Coronavirus Affecting Chinese Candidates Preparation
Ding Liren (right) and Wang Hao. Photos: Maria Emelianova/Chess.com.

Coronavirus Affecting Chinese Candidates Preparation

PeterDoggers
PeterDoggers
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131 | Chess Event Coverage

The new virus in China has been affecting GM Ding Liren and GM Wang Hao's preparation for the Candidates Tournament. Speaking to Chess.com, both stated they had to cancel plans for a training camp.


Editor's note: on February 10 it became clear that the organizers have communicated to the Chinese Chess Association that an early arrival for Ding and Wang is recommended, now that Yekaterinburg has implemented a strict quarantine policy.


The coronavirus has claimed almost 500 lives worldwide and infected more than 24,500 people across 25 countries, at the time of writing. Public life is in lockdown in China, where over 15 sports events scheduled have been postponed or canceled.

As it turns out, the situation is also affecting the two Chinese participants in the upcoming Candidates Tournament.

Ding is currently preparing at home in Wenzhou, where he lives with his parents. The coastal city in the southeastern Zhejiang province has nine million inhabitants; an estimated 300 people are currently hospitalized there with the virus.

On Sunday the city government has restricted the movement of residents and closed roads, even though the city is located 800 km away from Wuhan, the epicenter of the coronavirus.

Ding hasn't been outside his apartment building for three days now. "Today I went downstairs and walked around in the building, but I didn't go into the street. For that, you need to inform the building manager and your temperature will be measured."

The 27-year-old grandmaster, who is considered to be one of the favorites to win the tournament (which would earn him the right to challenge World Champion Magnus Carlsen in a title match), says he had to cancel some of his plans to prepare.

"I was planning to train together with my seconds. Now we connect through the internet," he said, adding that it's "not a big deal."

Top grandmasters are used to being in touch with their assistants online all the time, but there's an added value to seeing them in person, especially when preparing for such an important event. Ding is taking it lightly, saying the situation "doesn't make it harder" to prepare.

See also our recent interview with Ding Liren here.

Ding Liren
Ding Liren. Photo: Maria Emelianova/Chess.com.

Wang, the other Chinese participant, lives in Beijing but is currently in Tokyo for business matters. Like Ding, he had to cancel plans for preparing for Yekaterinburg. "I managed to create a team and was planning a training camp, but the budget of the federation and the sponsor was all based on holding it in Beijing, so it had to be canceled."

The 30-year-old Wang, who came second in the Gibraltar Masters last week, plans to stay in Tokyo until the end of the month. He will briefly go back to Beijing before traveling to Russia, where the tournament will begin on March 15.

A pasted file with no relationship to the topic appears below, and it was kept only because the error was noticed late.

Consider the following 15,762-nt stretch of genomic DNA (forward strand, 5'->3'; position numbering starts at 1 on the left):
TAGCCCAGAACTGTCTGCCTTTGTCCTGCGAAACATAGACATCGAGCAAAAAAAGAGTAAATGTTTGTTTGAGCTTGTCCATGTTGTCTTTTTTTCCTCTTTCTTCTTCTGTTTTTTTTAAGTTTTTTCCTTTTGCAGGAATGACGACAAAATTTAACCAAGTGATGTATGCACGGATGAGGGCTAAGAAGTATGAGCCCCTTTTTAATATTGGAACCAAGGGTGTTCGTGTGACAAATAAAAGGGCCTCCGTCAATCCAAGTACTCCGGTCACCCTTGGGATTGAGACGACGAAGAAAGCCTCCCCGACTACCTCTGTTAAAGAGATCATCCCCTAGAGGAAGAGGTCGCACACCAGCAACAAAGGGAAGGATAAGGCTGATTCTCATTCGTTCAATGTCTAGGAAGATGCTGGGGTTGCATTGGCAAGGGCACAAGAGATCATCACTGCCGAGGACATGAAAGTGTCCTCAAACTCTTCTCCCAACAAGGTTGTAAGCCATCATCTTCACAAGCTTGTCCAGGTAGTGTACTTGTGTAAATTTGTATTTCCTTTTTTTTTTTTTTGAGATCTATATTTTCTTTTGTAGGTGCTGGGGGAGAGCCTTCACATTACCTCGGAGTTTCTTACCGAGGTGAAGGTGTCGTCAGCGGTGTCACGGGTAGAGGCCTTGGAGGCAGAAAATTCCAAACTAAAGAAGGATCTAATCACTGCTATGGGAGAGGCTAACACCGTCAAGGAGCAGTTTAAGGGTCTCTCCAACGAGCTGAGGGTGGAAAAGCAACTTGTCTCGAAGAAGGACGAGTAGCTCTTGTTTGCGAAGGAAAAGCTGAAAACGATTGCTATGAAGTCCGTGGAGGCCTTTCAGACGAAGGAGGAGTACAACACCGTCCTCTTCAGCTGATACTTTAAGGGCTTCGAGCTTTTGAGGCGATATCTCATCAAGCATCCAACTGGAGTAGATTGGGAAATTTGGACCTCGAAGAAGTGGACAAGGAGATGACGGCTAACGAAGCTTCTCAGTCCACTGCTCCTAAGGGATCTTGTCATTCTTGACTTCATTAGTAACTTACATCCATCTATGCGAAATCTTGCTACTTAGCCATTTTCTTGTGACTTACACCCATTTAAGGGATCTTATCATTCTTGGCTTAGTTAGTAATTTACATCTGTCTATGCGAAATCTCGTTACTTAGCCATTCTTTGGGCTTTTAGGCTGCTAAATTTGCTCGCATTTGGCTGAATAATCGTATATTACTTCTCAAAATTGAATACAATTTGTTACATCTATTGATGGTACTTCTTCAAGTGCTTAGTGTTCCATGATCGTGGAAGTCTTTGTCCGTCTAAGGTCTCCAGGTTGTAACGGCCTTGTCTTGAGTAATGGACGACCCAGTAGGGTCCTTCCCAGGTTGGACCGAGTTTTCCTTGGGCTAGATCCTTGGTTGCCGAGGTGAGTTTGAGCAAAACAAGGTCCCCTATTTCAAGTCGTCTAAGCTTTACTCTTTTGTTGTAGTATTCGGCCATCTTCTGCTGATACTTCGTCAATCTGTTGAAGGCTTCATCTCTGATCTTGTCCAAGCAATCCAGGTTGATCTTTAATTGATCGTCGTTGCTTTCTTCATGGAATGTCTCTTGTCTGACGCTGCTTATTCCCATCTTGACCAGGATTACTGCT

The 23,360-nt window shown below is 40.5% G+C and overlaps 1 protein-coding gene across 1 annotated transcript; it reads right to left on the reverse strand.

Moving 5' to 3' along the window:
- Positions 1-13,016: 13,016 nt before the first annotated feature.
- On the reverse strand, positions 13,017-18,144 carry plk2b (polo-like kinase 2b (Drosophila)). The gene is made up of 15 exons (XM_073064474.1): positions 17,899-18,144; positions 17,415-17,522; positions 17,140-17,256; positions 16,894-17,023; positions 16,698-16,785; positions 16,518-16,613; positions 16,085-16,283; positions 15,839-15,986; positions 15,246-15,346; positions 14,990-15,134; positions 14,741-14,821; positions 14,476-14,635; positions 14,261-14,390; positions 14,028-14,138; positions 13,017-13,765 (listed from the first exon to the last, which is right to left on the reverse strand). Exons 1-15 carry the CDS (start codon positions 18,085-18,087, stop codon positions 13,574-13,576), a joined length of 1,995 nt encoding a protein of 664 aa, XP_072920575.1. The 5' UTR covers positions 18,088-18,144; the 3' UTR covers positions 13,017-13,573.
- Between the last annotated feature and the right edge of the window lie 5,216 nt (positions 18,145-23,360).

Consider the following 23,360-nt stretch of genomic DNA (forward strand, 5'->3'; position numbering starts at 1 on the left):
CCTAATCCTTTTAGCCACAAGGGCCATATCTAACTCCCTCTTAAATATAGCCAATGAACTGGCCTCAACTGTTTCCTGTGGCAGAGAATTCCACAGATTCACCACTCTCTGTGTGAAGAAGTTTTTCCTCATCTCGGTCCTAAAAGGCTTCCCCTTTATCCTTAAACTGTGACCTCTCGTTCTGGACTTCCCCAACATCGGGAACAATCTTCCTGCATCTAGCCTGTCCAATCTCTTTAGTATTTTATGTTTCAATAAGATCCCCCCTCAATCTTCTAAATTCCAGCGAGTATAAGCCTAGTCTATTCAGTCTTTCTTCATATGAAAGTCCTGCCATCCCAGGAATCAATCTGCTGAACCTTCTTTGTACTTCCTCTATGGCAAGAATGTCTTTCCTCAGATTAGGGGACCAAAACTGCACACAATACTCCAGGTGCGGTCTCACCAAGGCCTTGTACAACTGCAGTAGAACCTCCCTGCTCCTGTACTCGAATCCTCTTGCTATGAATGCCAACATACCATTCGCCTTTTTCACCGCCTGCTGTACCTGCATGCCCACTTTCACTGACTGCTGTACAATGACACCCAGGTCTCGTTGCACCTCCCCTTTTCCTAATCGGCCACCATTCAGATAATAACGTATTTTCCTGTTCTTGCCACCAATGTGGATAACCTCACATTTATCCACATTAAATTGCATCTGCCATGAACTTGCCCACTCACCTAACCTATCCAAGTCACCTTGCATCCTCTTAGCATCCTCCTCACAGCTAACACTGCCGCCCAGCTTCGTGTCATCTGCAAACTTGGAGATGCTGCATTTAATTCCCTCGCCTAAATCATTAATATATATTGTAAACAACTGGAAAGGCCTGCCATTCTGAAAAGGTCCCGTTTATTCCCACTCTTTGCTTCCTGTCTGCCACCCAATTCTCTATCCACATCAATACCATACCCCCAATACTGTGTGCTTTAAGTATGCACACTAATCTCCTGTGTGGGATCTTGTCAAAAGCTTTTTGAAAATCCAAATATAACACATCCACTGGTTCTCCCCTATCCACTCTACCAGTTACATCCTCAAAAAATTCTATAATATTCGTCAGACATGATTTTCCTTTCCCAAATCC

Wang Hao
Wang Hao. Photo: Maria Emelianova/Chess.com.

Could the new virus in China also affect Ding and Wang's travel to Russia? A tweet by the Australian chess journalist GM Ian Rogers on Tuesday suggested so. He claimed that the two Chinese participants had been asked to arrive in Russia two weeks before the event and "sit out the quarantine period."

Although Rogers didn't state that the 14-day request had come from the International Chess Federation, FIDE's official Twitter account contested the claim by sharing an email sent to the players by their legal advisor. There, 14 days of quarantine was not mentioned and instead the players were asked: "Do you consider the possibility about an earlier arrival to Russia?"

Albert Stepanyan, the organizer of the Candidates Tournament next month in Yekaterinburg, denied that he had asked players to come to Russia 14 days in advance and stay in quarantine.

"We haven't asked the Chinese Chess Association or players to arrive earlier—in fact, we did not send them any request. We will apply recommendations of the  Russian state and FIDE, and currently, there is no quarantine recommendation issued."

Both Ding and Wang denied having been asked about the 14 days and confirmed that they had seen the email from FIDE. Both players plan on arriving only a few days in advance.

Wang called the period of 14 days "totally unfair" and said he wouldn't comply if asked to do so.


Update February 6, 2020: Rogers has now tweeted a correction to his earlier tweet.


According to the players, the Chinese Chess Association is supposed to arrange their visas. Currently, official administrative channels in China are running slow as the New Year holiday period has been extended due to the virus.

Meanwhile, Russia has taken a number of measures related to Chinese people entering the country. It has stopped allowing charter flights from China, and regular flights are only allowed to land at Moscow's Sheremetyevo airport currently. All Chinese tourists now require a visa. Chinese people who work in Russia and returned from celebrating the Chinese New Year have been placed in quarantine.

2020 Candidates Tournament Chess.com
This year's Candidates field brings two Chinese players. Coverage of the event can be found on Chess.com/TV.

Ding and Wang are two of a total of eight participants of the Candidates Tournament. The others are Kirill Alekseenko (Russia), Fabiano Caruana (USA) Anish Giri (Netherlands), Alexander Grischuk (Russia), Ian Nepomniachtchi (Russia) and Teimour Radjabov (Azerbaijan).

The tournament takes place March 15-April 5 in Yekaterinburg, a city in central Russia, located about 1,420 kilometers (880 mi) to the east of Moscow.

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